WINSTON-SALEM, N.C. (WGHP) – Greater Winston-Salem Inc., a principal economic development organization in Forsyth County, has come out strongly against House Bill 470, which would establish Civil Service Boards in Winston-Salem and Greensboro.

The bill, introduced by three members of the North Carolina House who have small portions of the cities in their electoral districts, passed the House on a voice vote last week. If passed by the Senate, the bill would become law, because it’s a local bill that does not require Gov. Roy Cooper’s OK.

HB 470 would change city charters and create 5-person, appointed boards that critics suggest could usurp the authority of city managers and city councils. The bill received a favorable report in the House Rules Committee on Tuesday afternoon, sending it to the floor.

The bill, which was opposed by members of both city councils as well as police and fire chiefs, was sponsored by Rep. Jon Hardister (R-Whitsett), Rep. Jeff Zenger (R-Lewisville) and Rep. Kyle Hall (R-King).

Rep. Amber Baker (D-Winston-Salem) had presented an amendment to remove her city from the bill, but Hardister opposed that amendment, and it was defeated in a voice vote.

A second amendment by Rep. Ashton Clemmons (D-Greensboro) to give fire and police chiefs control of one of the five spots on the board was approved.

Greater Winston-Salem Inc. said in a release that it opposes the bill because:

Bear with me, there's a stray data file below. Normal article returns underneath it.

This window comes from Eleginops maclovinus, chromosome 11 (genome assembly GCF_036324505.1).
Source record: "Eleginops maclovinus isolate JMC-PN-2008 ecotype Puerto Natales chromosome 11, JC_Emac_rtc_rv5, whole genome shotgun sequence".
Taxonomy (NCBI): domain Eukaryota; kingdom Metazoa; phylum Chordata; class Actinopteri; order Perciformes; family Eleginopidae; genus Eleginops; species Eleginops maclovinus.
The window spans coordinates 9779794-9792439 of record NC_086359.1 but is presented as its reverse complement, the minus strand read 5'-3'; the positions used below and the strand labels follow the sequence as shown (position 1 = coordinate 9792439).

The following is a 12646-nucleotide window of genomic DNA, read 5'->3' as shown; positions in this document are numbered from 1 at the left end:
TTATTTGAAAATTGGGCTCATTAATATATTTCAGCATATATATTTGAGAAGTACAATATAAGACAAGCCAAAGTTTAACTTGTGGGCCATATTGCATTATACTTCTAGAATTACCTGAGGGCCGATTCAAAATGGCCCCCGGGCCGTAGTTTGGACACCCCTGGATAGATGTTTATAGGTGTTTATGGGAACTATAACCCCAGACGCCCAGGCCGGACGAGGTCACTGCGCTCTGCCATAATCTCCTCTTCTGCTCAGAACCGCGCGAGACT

• The proposed oversight committee seems redundant and duplicates efforts.
  • The bill lacks clarity about the process for the board’s role.
  • GWSI “believes the citizens’ right to elect leaders serves as oversight making the committee unnecessary.”
Rep. Amber Baker’s bid to have Winston-Salem withdrawn was defeated in a voice vote. (WGHP)

Mark Owens is the president and CEO of GWSI. Its board is comprised of representatives of more than two dozen companies and organizations that support business in the city and county. Cathy Pace, president/CEO of Allegacy Federal Credit Union, is its chair.

During discussions in the House about the bill and in comments by city leaders, there was a concern about the potential of the board to overrule the city manager and the City Council, not to mention the hired agency leaders, that was a primary concern.

Members of the Greensboro City Council also had expressed concern about additional workload and cost by the city clerks to support the boards that were not funded in the bill.

Rep. Ashton Clemmons (D-Greensboro) presents her compromise amendment during Wednesday’s House meeting. (WGHP)

Clemmons’ addition changes the appointed members of the boards to one by the City Council and one by “mutual agreement of the Chief of Police and Fire Chief” and would specify the board would not be authorized “to make any hiring decisions.” The deputy and assistant chiefs of police and fire chief would be specified as exempt from appointment to the board.

“Usually with local bills we have consensus among the local delegation,” Baker said on the House floor. “But not on this bill. … Our needs for our city are slightly different from what Greensboro needs.”

Five of seven public speakers – all leaders of the two cities – strongly proclaimed their opposition to the bill. Members of the Greensboro City Council had sent emails to question why the bill was being considered.